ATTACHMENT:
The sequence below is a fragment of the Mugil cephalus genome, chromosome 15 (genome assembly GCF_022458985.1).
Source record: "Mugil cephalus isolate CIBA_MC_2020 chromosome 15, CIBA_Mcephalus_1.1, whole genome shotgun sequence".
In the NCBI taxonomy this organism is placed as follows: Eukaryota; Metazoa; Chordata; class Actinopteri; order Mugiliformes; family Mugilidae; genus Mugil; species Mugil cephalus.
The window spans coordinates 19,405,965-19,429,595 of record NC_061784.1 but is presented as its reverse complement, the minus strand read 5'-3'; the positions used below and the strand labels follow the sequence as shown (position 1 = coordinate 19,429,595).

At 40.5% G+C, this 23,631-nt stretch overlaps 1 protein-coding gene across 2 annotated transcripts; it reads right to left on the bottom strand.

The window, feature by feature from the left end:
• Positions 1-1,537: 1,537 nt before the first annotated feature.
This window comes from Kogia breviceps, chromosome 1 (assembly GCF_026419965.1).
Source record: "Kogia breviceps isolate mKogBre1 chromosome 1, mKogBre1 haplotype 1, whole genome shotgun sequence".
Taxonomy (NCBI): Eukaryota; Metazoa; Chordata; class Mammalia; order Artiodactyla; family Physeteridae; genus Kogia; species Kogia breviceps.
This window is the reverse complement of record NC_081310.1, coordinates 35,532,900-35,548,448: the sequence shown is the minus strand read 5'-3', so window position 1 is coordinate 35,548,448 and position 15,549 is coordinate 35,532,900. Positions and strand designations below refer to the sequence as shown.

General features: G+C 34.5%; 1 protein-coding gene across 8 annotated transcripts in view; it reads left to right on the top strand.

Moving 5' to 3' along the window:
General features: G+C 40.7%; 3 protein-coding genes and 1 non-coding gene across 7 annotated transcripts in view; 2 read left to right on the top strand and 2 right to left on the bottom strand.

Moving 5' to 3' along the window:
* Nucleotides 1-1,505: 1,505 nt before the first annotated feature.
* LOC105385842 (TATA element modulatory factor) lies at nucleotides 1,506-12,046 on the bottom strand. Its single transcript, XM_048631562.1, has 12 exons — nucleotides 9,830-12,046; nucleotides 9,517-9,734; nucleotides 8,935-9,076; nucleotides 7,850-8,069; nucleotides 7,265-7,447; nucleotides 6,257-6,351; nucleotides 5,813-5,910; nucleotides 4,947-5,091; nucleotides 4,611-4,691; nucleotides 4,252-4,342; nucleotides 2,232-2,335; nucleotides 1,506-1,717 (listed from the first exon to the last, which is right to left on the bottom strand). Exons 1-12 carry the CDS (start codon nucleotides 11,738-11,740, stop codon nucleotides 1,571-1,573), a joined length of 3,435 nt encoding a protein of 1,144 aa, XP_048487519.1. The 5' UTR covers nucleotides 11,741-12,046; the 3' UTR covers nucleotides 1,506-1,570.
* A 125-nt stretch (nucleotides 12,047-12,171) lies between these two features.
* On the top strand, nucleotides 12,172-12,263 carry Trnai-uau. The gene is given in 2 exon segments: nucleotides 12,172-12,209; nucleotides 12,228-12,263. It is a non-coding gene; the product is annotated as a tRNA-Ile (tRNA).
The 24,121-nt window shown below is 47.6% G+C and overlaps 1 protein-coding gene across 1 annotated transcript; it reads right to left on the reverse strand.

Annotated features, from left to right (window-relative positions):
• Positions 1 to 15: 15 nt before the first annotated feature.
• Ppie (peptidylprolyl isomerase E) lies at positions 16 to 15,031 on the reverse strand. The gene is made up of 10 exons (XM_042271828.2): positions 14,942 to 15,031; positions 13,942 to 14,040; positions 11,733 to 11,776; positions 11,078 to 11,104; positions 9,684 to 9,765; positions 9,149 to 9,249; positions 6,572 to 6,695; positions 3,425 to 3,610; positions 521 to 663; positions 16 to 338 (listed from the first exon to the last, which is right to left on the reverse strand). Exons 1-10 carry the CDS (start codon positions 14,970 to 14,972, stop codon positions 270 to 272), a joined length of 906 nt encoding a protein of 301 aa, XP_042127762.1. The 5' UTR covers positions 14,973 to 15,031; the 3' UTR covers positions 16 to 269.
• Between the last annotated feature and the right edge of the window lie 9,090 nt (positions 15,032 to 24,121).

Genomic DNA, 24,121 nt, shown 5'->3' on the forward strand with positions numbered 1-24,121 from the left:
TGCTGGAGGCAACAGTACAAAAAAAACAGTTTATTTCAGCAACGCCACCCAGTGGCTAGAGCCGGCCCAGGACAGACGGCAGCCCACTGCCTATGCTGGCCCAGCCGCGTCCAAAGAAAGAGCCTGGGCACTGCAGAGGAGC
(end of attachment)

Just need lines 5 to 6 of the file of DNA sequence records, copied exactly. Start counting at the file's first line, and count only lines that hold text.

At 40.5% G+C, this 23,631-nt stretch overlaps 1 protein-coding gene across 2 annotated transcripts; it reads right to left on the bottom strand.

The window, feature by feature from the left end: